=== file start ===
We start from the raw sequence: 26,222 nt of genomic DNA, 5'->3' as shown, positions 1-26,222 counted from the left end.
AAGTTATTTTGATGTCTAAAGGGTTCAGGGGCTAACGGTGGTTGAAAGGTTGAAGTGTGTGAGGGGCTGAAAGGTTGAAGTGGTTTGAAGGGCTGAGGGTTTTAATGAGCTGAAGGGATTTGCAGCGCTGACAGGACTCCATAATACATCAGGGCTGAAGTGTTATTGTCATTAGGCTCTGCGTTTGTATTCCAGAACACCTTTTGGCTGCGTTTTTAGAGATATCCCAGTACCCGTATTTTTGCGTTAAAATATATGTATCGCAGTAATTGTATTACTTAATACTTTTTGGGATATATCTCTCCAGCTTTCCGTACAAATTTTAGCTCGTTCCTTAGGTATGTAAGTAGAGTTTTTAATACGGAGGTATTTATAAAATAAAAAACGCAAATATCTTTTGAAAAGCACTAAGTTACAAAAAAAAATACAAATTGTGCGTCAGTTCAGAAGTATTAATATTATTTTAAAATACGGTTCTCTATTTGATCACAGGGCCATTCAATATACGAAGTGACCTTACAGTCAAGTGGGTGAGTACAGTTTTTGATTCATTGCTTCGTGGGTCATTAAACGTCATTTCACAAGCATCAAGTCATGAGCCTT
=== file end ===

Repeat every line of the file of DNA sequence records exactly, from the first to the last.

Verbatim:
We start from the raw sequence: 26,222 nt of genomic DNA, 5'->3' as shown, positions 1-26,222 counted from the left end.
AAGTTATTTTGATGTCTAAAGGGTTCAGGGGCTAACGGTGGTTGAAAGGTTGAAGTGTGTGAGGGGCTGAAAGGTTGAAGTGGTTTGAAGGGCTGAGGGTTTTAATGAGCTGAAGGGATTTGCAGCGCTGACAGGACTCCATAATACATCAGGGCTGAAGTGTTATTGTCATTAGGCTCTGCGTTTGTATTCCAGAACACCTTTTGGCTGCGTTTTTAGAGATATCCCAGTACCCGTATTTTTGCGTTAAAATATATGTATCGCAGTAATTGTATTACTTAATACTTTTTGGGATATATCTCTCCAGCTTTCCGTACAAATTTTAGCTCGTTCCTTAGGTATGTAAGTAGAGTTTTTAATACGGAGGTATTTATAAAATAAAAAACGCAAATATCTTTTGAAAAGCACTAAGTTACAAAAAAAAATACAAATTGTGCGTCAGTTCAGAAGTATTAATATTATTTTAAAATACGGTTCTCTATTTGATCACAGGGCCATTCAATATACGAAGTGACCTTACAGTCAAGTGGGTGAGTACAGTTTTTGATTCATTGCTTCGTGGGTCATTAAACGTCATTTCACAAGCATCAAGTCATGAGCCTT